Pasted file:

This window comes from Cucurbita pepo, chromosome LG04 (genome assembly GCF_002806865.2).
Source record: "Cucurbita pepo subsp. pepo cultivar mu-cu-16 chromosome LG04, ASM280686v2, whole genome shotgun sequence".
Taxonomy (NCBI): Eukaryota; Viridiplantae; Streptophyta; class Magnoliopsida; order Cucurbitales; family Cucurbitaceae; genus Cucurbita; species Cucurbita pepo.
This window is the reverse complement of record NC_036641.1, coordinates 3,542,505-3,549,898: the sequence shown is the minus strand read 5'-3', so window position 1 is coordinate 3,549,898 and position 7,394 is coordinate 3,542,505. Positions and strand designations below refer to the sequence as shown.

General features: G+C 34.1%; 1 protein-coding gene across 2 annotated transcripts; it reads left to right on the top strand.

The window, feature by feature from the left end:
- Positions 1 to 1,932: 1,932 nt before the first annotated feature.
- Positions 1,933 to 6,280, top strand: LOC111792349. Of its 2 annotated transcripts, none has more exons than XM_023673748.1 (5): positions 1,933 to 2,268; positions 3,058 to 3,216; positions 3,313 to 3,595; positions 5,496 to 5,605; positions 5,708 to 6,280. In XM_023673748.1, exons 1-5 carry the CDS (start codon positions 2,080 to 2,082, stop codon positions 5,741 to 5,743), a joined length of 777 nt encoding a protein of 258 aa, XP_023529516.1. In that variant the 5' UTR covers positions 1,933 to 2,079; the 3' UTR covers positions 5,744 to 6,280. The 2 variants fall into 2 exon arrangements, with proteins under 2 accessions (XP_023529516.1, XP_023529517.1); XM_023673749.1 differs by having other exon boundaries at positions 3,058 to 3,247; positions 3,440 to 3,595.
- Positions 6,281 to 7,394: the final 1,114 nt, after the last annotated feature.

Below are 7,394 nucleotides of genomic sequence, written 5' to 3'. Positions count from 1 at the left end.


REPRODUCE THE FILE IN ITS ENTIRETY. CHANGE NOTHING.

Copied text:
This window comes from Cucurbita pepo, chromosome LG04 (genome assembly GCF_002806865.2).
Source record: "Cucurbita pepo subsp. pepo cultivar mu-cu-16 chromosome LG04, ASM280686v2, whole genome shotgun sequence".
Taxonomy (NCBI): Eukaryota; Viridiplantae; Streptophyta; class Magnoliopsida; order Cucurbitales; family Cucurbitaceae; genus Cucurbita; species Cucurbita pepo.
This window is the reverse complement of record NC_036641.1, coordinates 3,542,505-3,549,898: the sequence shown is the minus strand read 5'-3', so window position 1 is coordinate 3,549,898 and position 7,394 is coordinate 3,542,505. Positions and strand designations below refer to the sequence as shown.

General features: G+C 34.1%; 1 protein-coding gene across 2 annotated transcripts; it reads left to right on the top strand.

The window, feature by feature from the left end:
- Positions 1 to 1,932: 1,932 nt before the first annotated feature.
- Positions 1,933 to 6,280, top strand: LOC111792349. Of its 2 annotated transcripts, none has more exons than XM_023673748.1 (5): positions 1,933 to 2,268; positions 3,058 to 3,216; positions 3,313 to 3,595; positions 5,496 to 5,605; positions 5,708 to 6,280. In XM_023673748.1, exons 1-5 carry the CDS (start codon positions 2,080 to 2,082, stop codon positions 5,741 to 5,743), a joined length of 777 nt encoding a protein of 258 aa, XP_023529516.1. In that variant the 5' UTR covers positions 1,933 to 2,079; the 3' UTR covers positions 5,744 to 6,280. The 2 variants fall into 2 exon arrangements, with proteins under 2 accessions (XP_023529516.1, XP_023529517.1); XM_023673749.1 differs by having other exon boundaries at positions 3,058 to 3,247; positions 3,440 to 3,595.
- Positions 6,281 to 7,394: the final 1,114 nt, after the last annotated feature.

Below are 7,394 nucleotides of genomic sequence, written 5' to 3'. Positions count from 1 at the left end.